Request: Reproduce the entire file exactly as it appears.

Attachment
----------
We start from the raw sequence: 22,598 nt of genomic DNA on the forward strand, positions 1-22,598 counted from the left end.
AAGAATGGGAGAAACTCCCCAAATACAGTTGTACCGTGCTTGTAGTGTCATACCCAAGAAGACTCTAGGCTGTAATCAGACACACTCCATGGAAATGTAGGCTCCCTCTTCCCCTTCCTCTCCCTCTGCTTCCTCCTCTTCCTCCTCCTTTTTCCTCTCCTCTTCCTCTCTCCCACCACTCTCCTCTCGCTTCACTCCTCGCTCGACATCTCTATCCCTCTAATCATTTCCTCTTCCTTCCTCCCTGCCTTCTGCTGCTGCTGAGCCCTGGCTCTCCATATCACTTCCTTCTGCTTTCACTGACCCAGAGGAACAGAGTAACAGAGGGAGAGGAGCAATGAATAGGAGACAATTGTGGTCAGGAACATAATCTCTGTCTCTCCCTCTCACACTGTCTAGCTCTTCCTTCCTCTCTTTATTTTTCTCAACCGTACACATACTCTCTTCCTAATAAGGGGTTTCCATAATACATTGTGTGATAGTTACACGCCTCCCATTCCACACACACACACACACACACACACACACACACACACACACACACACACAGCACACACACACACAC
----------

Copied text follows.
We start from the raw sequence: 22,598 nt of genomic DNA on the forward strand, positions 1-22,598 counted from the left end.
AAGAATGGGAGAAACTCCCCAAATACAGTTGTACCGTGCTTGTAGTGTCATACCCAAGAAGACTCTAGGCTGTAATCAGACACACTCCATGGAAATGTAGGCTCCCTCTTCCCCTTCCTCTCCCTCTGCTTCCTCCTCTTCCTCCTCCTTTTTCCTCTCCTCTTCCTCTCTCCCACCACTCTCCTCTCGCTTCACTCCTCGCTCGACATCTCTATCCCTCTAATCATTTCCTCTTCCTTCCTCCCTGCCTTCTGCTGCTGCTGAGCCCTGGCTCTCCATATCACTTCCTTCTGCTTTCACTGACCCAGAGGAACAGAGTAACAGAGGGAGAGGAGCAATGAATAGGAGACAATTGTGGTCAGGAACATAATCTCTGTCTCTCCCTCTCACACTGTCTAGCTCTTCCTTCCTCTCTTTATTTTTCTCAACCGTACACATACTCTCTTCCTAATAAGGGGTTTCCATAATACATTGTGTGATAGTTACACGCCTCCCATTCCACACACACACACACACACACACACACACACACACACACACACACACACAGCACACACACACACAC